Reliability and validity of the Kinect V2 for the assessment of lower extremity rehabilitation exercises.

Gait & Posture. 2019 Mar 26;70:330-335  [Epub ahead of print]

Wochatz M, Tilgner N, Mueller S, Rabe S, Eichler S, John M, Völler H, Mayer F.

Link to article

Abstract

BACKGROUND:

Besides its initial use as a video gaming system the Kinect might also be suitable to capture human movements in the clinical context. However, the system’s reliability and validity to capture rehabilitation exercises is unclear.

RESEARCH QUESTION:

The purpose of this study was to evaluate the test-retest reliability of lower extremity kinematics during squat, hip abduction and lunge exercises captured by the Kinect and to evaluate the agreement to a reference 3D camera-based motion system.

METHODS:

Twenty-one healthy individuals performed five repetitions of each lower limb exercise on two different days. Movements were simultaneously assessed by the Kinect and the reference 3D motion system. Joint angles and positions of the lower limb were calculated for sagittal and frontal plane. For the inter-session reliability and the agreement between the two systems standard error of measurement (SEM), bias with limits of agreement (LoA) and Pearson Correlation Coefficient (r) were calculated.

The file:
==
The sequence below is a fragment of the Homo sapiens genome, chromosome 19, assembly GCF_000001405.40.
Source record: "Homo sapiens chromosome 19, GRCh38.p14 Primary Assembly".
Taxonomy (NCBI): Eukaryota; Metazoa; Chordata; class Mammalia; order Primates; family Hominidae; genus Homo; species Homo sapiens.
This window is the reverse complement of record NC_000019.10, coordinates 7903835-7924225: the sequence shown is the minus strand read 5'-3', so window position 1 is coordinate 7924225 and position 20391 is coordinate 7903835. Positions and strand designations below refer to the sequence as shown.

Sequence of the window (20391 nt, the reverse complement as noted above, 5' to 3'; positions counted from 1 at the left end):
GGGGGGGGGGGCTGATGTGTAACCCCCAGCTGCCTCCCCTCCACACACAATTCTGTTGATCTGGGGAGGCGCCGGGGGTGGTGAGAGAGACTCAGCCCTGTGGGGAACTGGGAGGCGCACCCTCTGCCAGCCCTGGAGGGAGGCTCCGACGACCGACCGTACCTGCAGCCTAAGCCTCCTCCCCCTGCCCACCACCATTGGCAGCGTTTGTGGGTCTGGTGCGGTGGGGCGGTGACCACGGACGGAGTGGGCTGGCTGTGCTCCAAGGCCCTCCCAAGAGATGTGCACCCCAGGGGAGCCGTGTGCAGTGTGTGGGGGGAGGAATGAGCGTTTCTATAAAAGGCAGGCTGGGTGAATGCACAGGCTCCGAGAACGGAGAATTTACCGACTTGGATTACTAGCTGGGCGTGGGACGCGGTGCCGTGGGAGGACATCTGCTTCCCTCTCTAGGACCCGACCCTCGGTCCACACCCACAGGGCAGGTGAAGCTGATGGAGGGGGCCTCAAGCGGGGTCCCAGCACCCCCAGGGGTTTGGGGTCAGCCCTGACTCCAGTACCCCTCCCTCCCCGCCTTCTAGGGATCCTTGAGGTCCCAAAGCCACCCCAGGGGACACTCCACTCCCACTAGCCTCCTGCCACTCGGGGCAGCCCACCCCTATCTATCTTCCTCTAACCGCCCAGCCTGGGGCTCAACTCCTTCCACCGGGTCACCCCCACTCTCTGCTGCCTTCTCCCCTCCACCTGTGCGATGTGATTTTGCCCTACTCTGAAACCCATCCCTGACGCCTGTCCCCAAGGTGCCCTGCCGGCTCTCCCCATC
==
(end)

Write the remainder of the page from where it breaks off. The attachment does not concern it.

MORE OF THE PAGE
RESULTS:

Parameters indicated varying reliability for the assessed joint angles and positions and decreasing reliability with increasing task complexity. Across all exercises, measurement deviations were shown especially for small movement amplitudes. Variability was acceptable for joint angles and positions during the squat, partially acceptable during the hip abduction and predominately inacceptable during the lunge. The agreement between systems was characterized by systematic errors. Overestimations by the Kinect were apparent for hip flexion during the squat and hip abduction/adduction during the hip abduction exercise as well as for the knee positions during the lunge. Knee and hip flexion during hip abduction and lunge were underestimated by the Kinect.

SIGNIFICANCE:

The Kinect system can reliably assess lower limb joint angles and positions during simple exercises. The validity of the system is however restricted. An application in the field of early orthopedic rehabilitation without further development of post-processing techniques seems so far limited.

KEYWORDS:

Agreement; Markerless motion capture system; Reproducibility; Telerehabilitation

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